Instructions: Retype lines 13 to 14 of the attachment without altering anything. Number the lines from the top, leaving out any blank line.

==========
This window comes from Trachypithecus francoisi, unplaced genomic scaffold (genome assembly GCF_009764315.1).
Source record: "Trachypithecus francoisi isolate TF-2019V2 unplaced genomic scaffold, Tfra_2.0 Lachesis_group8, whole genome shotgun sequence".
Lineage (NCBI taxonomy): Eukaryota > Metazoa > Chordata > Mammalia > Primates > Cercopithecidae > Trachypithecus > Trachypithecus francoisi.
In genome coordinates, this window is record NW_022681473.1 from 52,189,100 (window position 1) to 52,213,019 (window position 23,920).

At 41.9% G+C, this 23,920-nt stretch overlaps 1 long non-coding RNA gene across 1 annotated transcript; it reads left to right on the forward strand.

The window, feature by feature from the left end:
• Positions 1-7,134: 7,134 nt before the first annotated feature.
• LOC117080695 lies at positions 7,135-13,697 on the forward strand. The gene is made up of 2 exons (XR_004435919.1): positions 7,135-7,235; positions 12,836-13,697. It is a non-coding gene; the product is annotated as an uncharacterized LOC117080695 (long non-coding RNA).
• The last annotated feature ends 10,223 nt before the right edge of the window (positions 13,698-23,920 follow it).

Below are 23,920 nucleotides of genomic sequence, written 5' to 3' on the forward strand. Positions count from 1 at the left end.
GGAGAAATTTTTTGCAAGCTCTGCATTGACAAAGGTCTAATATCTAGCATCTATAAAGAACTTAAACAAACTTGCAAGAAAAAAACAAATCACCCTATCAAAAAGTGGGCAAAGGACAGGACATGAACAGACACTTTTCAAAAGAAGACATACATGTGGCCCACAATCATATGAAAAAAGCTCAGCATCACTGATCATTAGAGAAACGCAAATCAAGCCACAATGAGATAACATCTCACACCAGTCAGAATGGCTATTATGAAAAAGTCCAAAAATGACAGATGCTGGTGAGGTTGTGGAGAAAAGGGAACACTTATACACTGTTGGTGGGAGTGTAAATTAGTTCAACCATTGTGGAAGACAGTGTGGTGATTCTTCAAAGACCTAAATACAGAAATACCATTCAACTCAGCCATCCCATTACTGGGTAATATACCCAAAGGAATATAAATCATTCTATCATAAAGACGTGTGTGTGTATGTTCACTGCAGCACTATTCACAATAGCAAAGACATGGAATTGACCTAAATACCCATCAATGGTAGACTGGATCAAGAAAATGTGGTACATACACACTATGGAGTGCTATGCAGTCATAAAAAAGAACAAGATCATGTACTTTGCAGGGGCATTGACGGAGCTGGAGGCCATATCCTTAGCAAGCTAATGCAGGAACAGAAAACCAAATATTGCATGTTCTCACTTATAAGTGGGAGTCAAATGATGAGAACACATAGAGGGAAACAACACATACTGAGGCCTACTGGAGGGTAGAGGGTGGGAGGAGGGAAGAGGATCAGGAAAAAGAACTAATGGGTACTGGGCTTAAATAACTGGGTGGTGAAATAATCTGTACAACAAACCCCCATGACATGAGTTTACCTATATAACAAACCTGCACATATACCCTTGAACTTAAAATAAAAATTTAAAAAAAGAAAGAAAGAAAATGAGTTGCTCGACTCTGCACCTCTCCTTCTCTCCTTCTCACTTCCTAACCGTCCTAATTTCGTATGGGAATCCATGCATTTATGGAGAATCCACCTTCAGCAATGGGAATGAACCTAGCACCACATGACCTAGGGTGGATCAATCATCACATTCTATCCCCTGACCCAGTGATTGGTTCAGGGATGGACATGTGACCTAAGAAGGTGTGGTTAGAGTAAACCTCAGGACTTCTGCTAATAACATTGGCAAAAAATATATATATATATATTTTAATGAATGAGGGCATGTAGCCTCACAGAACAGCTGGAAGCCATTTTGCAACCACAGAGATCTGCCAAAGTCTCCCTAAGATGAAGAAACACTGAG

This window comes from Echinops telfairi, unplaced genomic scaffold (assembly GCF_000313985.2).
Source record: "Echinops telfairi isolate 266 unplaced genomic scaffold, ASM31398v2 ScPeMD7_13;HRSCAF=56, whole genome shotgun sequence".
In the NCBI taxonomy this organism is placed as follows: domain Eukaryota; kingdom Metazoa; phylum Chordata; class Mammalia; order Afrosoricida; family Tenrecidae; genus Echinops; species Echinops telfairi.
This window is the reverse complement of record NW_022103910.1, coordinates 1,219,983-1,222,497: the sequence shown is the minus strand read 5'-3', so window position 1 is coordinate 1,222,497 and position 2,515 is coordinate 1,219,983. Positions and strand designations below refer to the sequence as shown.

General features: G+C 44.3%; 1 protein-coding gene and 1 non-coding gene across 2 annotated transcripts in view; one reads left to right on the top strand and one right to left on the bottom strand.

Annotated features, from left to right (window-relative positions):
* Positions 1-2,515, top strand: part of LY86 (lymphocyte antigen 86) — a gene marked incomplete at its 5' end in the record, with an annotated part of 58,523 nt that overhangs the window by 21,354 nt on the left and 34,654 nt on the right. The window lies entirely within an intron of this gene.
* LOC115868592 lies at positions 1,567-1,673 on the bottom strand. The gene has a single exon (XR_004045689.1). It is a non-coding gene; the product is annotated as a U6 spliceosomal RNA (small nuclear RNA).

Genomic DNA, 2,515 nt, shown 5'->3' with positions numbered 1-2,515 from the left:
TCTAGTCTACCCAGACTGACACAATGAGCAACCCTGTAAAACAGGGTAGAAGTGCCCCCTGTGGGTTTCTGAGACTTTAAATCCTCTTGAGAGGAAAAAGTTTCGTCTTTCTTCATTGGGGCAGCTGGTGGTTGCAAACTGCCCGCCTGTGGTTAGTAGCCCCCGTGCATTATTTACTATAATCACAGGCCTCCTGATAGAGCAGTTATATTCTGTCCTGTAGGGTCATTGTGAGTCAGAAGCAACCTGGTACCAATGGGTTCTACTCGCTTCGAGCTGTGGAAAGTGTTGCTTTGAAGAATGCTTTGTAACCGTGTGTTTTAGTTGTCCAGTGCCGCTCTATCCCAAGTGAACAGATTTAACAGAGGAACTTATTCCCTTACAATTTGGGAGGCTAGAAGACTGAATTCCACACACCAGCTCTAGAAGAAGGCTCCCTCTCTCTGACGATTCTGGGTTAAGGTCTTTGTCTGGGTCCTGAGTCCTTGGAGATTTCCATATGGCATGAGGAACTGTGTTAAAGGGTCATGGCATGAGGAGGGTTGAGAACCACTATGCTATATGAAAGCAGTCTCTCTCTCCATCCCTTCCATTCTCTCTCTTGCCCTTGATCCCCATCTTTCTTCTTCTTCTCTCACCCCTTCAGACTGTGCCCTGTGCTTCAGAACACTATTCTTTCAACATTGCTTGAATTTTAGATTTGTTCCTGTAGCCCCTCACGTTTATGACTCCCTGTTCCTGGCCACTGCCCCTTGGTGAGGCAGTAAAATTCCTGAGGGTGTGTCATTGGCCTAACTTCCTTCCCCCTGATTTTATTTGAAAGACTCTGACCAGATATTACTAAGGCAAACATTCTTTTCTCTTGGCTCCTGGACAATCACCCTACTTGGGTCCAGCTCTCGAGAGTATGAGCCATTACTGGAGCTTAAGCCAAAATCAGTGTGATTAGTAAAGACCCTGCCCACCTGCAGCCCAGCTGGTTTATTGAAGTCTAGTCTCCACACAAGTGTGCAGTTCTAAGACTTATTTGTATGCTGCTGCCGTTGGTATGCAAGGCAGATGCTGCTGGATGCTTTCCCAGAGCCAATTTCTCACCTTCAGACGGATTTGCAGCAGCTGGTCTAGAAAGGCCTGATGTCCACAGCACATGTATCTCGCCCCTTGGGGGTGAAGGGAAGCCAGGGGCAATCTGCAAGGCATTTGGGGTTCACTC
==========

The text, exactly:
Source record: "Echinops telfairi isolate 266 unplaced genomic scaffold, ASM31398v2 ScPeMD7_13;HRSCAF=56, whole genome shotgun sequence".
In the NCBI taxonomy this organism is placed as follows: domain Eukaryota; kingdom Metazoa; phylum Chordata; class Mammalia; order Afrosoricida; family Tenrecidae; genus Echinops; species Echinops telfairi.